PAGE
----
Ah, LinkedIn, "the Facebook for business." Professionals who can't see the point of a Facebook stream (full of pictures of babies and what that guy you met that one time had for lunch) love how LinkedIn connects them with the people and articles they actually care about.
When you have a LinkedIn page, whether it's for your company or for you personally, you want to get as many page views as possible. Those views can translate to increased awareness, more customers, and a better bottom line for your business. It's essentially a business networking tool, with all the benefits and pitfalls that entails.
Unfortunately, though, you can't just put a page up on LinkedIn and hope for the best. Your chances of getting "discovered" that way are pretty slim, and you aren't going to see the success you're hoping for. Instead, you want to get your LinkedIn page views to skyrocket, so you can see your customer base and profits grow.
Take Stock of Your Surroundings
Who's already looking at your page?
The first thing you need to know is where you currently stand. Until you've discovered where you are, you can't really figure out where you're going to go (and how you're going to get there). Fortunately, LinkedIn makes it easy to find out where you are and how you're doing.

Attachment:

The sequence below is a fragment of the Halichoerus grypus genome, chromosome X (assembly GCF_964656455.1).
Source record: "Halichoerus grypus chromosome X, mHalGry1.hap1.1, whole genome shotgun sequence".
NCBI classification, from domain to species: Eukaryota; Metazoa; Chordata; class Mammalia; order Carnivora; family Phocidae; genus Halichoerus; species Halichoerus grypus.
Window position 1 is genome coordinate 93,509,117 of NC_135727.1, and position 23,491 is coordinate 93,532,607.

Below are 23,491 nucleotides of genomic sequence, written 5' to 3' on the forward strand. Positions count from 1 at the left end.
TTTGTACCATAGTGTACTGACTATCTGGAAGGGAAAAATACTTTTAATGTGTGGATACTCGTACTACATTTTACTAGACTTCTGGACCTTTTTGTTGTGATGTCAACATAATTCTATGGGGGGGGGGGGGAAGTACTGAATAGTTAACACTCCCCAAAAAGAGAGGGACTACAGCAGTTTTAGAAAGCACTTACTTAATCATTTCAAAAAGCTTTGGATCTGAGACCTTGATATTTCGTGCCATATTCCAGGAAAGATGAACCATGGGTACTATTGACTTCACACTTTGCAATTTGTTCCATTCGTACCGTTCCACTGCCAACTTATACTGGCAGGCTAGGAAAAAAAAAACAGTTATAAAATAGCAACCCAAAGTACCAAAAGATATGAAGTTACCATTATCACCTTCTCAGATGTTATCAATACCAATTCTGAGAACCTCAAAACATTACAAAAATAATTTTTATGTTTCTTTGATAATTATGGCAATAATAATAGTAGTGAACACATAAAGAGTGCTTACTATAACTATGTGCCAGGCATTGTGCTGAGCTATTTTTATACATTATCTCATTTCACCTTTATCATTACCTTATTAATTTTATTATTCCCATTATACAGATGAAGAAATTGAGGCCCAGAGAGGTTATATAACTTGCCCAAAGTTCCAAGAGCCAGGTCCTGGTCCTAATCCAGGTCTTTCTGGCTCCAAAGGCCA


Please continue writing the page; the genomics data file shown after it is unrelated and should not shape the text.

From your home page, click on your name, and then click on "Who's viewed your profile." This will take you to a nice analytics page, where you can see how many views you're getting (both for your profile and for your posts), and who the viewers are.
If the viewers are potential customers or potential hires, you can reach out to them directly to connect on LinkedIn and begin a conversation. And if certain kinds of posts are consistently getting more viewers, you can revise your content strategy to produce more of them.
Take the First Simple Steps
Starting to optimize your page is actually pretty easy.
LinkedIn wants its users to have completed profiles and lots of connections, so they make it simple to enhance your profile with all the information anyone could possibly want. Just by clicking on my profile name, LinkedIn tells me what my profile is still missing. Here, you can see that I'm being prompted to add a background photo and upload content to my profile, and the "Profile Strength" icon shows that my data is already pretty close to complete.